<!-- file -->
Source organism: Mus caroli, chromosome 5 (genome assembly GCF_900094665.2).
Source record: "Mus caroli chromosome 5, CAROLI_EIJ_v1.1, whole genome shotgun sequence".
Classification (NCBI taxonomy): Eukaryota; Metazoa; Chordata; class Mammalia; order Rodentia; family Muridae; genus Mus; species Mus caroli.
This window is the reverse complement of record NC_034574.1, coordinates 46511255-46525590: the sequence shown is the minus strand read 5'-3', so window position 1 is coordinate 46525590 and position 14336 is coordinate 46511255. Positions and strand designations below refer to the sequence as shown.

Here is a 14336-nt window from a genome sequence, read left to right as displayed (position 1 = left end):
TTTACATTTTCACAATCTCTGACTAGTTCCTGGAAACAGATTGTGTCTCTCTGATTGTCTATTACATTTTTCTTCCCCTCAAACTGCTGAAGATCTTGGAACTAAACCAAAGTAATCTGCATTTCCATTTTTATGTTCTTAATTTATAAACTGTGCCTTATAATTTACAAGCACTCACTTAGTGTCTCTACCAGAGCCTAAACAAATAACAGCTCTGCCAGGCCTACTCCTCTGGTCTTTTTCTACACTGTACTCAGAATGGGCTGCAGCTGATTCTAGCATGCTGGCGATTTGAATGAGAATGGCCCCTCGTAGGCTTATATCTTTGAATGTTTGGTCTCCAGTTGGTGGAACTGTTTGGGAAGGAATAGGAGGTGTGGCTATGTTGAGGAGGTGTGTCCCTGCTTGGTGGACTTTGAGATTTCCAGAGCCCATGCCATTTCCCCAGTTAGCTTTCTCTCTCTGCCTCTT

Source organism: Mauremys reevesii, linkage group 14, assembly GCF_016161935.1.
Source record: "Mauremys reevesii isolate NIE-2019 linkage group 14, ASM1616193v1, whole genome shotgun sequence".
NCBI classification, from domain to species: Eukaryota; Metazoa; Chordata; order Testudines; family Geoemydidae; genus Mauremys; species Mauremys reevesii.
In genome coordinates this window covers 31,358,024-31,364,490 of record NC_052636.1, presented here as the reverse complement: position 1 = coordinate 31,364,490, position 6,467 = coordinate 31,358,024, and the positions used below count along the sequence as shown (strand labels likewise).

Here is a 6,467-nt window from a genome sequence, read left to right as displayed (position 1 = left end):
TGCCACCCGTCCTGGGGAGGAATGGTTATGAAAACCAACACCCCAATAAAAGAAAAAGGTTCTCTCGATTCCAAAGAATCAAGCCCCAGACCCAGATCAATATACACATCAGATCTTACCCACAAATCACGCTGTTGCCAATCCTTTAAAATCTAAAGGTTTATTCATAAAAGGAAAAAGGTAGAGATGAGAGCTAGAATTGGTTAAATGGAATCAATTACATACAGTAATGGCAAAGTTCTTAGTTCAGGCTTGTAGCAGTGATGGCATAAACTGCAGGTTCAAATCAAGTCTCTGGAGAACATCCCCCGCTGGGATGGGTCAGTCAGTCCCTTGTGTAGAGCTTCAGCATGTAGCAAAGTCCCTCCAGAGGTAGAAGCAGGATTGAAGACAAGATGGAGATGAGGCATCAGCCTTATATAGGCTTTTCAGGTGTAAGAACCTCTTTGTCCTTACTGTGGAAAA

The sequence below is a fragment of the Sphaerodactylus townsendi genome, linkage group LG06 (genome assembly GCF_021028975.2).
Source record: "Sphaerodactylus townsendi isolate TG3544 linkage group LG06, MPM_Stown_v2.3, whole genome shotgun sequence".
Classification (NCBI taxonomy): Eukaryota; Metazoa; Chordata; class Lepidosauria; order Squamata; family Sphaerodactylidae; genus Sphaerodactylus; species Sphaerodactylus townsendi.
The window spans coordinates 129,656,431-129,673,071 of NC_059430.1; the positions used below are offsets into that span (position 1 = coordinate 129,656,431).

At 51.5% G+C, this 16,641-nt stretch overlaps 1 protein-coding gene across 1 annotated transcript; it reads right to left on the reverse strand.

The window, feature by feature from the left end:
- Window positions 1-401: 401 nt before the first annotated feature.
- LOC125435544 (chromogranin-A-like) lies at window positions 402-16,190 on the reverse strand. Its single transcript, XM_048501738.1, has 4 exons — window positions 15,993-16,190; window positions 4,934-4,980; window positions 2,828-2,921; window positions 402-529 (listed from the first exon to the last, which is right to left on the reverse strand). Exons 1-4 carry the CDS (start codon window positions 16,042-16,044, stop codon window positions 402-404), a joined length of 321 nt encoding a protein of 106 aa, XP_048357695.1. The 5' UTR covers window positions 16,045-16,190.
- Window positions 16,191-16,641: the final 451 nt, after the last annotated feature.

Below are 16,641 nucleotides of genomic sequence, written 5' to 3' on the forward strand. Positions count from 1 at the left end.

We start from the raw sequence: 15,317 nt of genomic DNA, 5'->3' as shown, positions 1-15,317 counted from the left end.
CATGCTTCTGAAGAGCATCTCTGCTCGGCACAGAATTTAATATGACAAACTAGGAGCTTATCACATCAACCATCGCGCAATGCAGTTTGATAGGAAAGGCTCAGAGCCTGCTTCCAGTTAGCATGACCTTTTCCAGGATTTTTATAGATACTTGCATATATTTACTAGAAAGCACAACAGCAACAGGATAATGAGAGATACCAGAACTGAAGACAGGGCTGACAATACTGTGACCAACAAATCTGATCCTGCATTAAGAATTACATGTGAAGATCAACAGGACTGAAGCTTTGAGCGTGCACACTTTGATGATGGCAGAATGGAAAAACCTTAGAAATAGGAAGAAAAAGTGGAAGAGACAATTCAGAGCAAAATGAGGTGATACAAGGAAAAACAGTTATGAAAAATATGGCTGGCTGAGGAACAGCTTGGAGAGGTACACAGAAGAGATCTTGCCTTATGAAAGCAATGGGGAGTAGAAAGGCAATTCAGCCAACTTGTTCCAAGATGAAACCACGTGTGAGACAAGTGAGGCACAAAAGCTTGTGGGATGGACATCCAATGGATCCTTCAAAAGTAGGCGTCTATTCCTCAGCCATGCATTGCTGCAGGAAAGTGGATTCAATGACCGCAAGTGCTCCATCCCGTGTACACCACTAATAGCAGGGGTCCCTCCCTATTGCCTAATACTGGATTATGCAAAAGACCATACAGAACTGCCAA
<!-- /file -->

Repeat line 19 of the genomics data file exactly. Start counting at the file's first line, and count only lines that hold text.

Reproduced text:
- Window positions 1-401: 401 nt before the first annotated feature.